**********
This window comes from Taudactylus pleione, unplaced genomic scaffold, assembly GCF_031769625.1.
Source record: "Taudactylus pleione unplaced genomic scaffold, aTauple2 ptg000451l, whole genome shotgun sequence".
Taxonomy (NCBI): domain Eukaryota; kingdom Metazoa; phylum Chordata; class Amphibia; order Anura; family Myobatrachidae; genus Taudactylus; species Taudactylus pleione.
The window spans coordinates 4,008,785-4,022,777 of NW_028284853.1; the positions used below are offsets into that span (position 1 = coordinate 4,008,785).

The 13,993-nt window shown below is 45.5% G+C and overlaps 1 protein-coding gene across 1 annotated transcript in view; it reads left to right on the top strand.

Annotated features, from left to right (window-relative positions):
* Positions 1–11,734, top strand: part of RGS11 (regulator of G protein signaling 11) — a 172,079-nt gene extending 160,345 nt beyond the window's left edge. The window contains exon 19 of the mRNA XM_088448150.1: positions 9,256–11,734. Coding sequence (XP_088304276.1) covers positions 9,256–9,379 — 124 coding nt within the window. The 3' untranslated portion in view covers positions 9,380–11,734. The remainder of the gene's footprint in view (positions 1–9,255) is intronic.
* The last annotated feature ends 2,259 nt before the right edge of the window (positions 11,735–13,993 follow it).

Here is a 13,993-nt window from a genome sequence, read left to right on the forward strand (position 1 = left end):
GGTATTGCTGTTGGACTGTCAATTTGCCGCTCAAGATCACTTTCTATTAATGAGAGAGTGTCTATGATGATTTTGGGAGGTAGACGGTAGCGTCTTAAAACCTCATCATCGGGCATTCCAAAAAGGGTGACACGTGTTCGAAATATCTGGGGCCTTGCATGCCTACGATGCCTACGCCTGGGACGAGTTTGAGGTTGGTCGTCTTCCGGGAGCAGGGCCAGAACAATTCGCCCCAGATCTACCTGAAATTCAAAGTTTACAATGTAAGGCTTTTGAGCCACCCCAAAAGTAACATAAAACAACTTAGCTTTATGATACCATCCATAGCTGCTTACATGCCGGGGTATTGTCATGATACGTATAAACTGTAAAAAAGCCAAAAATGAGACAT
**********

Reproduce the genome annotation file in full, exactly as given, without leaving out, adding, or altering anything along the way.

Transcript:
This window comes from Taudactylus pleione, unplaced genomic scaffold, assembly GCF_031769625.1.
Source record: "Taudactylus pleione unplaced genomic scaffold, aTauple2 ptg000451l, whole genome shotgun sequence".
Taxonomy (NCBI): domain Eukaryota; kingdom Metazoa; phylum Chordata; class Amphibia; order Anura; family Myobatrachidae; genus Taudactylus; species Taudactylus pleione.
The window spans coordinates 4,008,785-4,022,777 of NW_028284853.1; the positions used below are offsets into that span (position 1 = coordinate 4,008,785).

The 13,993-nt window shown below is 45.5% G+C and overlaps 1 protein-coding gene across 1 annotated transcript in view; it reads left to right on the top strand.

Annotated features, from left to right (window-relative positions):
* Positions 1–11,734, top strand: part of RGS11 (regulator of G protein signaling 11) — a 172,079-nt gene extending 160,345 nt beyond the window's left edge. The window contains exon 19 of the mRNA XM_088448150.1: positions 9,256–11,734. Coding sequence (XP_088304276.1) covers positions 9,256–9,379 — 124 coding nt within the window. The 3' untranslated portion in view covers positions 9,380–11,734. The remainder of the gene's footprint in view (positions 1–9,255) is intronic.
* The last annotated feature ends 2,259 nt before the right edge of the window (positions 11,735–13,993 follow it).

Here is a 13,993-nt window from a genome sequence, read left to right on the forward strand (position 1 = left end):
GGTATTGCTGTTGGACTGTCAATTTGCCGCTCAAGATCACTTTCTATTAATGAGAGAGTGTCTATGATGATTTTGGGAGGTAGACGGTAGCGTCTTAAAACCTCATCATCGGGCATTCCAAAAAGGGTGACACGTGTTCGAAATATCTGGGGCCTTGCATGCCTACGATGCCTACGCCTGGGACGAGTTTGAGGTTGGTCGTCTTCCGGGAGCAGGGCCAGAACAATTCGCCCCAGATCTACCTGAAATTCAAAGTTTACAATGTAAGGCTTTTGAGCCACCCCAAAAGTAACATAAAACAACTTAGCTTTATGATACCATCCATAGCTGCTTACATGCCGGGGTATTGTCATGATACGTATAAACTGTAAAAAAGCCAAAAATGAGACAT